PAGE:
The eastern gorilla is found inhabiting the tropical jungles and forests of parts of eastern and central Africa, along with lowland swamps and secondary forests. The eastern gorilla is found in the trees in throughout the countries of Rwanda, Uganda and eastern Congo.
There are considered to be two separate sub-species of eastern gorilla which are the eastern lowland gorilla and the mountain gorilla. Although only slightly different in appearance, the two eastern gorilla species differ in their numbers with the mountain gorilla being rarer in the wild today than the eastern lowland gorilla.
The eastern gorilla is one of the great apes, a group that includes orang-utans, gorillas, humans and chimpanzees. As with the other great apes, the eastern gorilla has a number of features which makes living in the jungle a bit easier, including having opposable thumbs which come in handy when the eastern gorilla is peeling fruit.
The eastern gorilla is an omnivorous animal, but the majority of it's diet is made up of eating fruit which the eastern gorilla is known to travel vast distances through the forests to find. The eastern gorilla also eats leaves, nuts and berries, along with insects and occasionally small animals such as lizards and rodents. The eastern gorilla has also been observed using basic tools in the wild in order to more effectively gather food.
Due to it's large size, the eastern gorilla has few real predators in it's native African forests, with large cats such as leopards and the odd crocodile being the only real natural threat to the eastern gorilla. The biggest threat to the eastern gorilla is habitat loss caused by deforestation and also being hunted by humans. Parts of the eastern gorilla's territory has also been taken over by civil unrest in recent years, which, along with poaching, has had a truly devastating affect on wild populations.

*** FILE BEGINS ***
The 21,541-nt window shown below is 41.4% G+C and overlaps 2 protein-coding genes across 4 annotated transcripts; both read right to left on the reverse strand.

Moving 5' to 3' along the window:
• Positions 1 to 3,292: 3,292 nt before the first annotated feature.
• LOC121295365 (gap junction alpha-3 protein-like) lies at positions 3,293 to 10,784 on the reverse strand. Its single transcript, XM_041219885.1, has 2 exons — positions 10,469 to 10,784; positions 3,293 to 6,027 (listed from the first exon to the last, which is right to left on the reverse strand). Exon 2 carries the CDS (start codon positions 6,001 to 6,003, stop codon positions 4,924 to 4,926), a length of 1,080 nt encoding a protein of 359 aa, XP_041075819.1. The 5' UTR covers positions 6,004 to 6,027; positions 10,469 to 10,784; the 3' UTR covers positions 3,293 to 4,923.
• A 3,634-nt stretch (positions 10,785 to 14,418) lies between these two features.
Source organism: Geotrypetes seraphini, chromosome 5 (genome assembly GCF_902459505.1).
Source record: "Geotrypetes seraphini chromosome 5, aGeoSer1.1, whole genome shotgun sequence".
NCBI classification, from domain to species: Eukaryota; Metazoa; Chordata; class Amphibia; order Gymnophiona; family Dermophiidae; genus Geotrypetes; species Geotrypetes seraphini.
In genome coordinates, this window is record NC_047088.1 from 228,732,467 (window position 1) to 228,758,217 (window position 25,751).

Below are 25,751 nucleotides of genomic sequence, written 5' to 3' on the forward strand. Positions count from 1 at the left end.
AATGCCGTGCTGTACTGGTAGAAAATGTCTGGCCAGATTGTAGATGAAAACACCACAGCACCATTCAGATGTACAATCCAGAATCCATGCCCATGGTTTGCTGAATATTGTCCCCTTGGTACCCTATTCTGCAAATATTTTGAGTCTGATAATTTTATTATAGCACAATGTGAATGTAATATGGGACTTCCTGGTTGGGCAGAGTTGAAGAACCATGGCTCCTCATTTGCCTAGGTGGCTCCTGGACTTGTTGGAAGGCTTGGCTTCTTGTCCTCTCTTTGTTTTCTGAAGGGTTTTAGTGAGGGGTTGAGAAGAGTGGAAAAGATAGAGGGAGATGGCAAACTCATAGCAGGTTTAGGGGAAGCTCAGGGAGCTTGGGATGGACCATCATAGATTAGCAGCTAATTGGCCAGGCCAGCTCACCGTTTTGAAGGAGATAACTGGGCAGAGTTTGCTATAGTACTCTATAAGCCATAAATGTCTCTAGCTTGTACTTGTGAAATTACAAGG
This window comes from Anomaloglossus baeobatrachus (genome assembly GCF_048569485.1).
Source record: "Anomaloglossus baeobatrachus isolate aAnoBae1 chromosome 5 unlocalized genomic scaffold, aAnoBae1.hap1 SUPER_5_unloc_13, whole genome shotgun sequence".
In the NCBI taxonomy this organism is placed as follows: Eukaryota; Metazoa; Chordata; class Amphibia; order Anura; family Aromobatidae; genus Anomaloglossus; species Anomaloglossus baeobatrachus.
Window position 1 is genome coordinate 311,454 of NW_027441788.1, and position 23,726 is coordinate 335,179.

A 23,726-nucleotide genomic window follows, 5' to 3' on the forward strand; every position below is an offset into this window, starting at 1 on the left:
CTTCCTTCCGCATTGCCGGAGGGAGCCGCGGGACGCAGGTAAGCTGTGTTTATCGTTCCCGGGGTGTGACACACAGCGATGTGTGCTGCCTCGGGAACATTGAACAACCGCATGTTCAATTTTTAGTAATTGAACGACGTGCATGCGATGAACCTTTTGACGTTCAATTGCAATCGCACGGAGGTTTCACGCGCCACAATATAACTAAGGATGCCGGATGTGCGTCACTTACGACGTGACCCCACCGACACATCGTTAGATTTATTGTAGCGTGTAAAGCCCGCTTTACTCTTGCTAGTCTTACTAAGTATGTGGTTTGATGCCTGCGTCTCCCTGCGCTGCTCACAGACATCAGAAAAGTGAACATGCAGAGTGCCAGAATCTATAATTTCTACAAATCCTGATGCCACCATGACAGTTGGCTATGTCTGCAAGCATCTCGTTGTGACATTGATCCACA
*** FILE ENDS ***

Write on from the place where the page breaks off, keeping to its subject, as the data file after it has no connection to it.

The eastern gorilla tends to live in groups which are led and protected by the alpha male. The alpha male eastern gorilla also mates with the females in his group, producing generally single offspring, known as babies. The eastern gorilla babies remain with their mother until they are a few years old and become independent.
Today, all eastern gorillas are considered to be critically endangered species with populations having suffered due to habitat loss and illegal poaching. There are estimated to be around 5,000 eastern lowland gorillas, and an even fewer 700 mountain gorilla individuals left in the wild.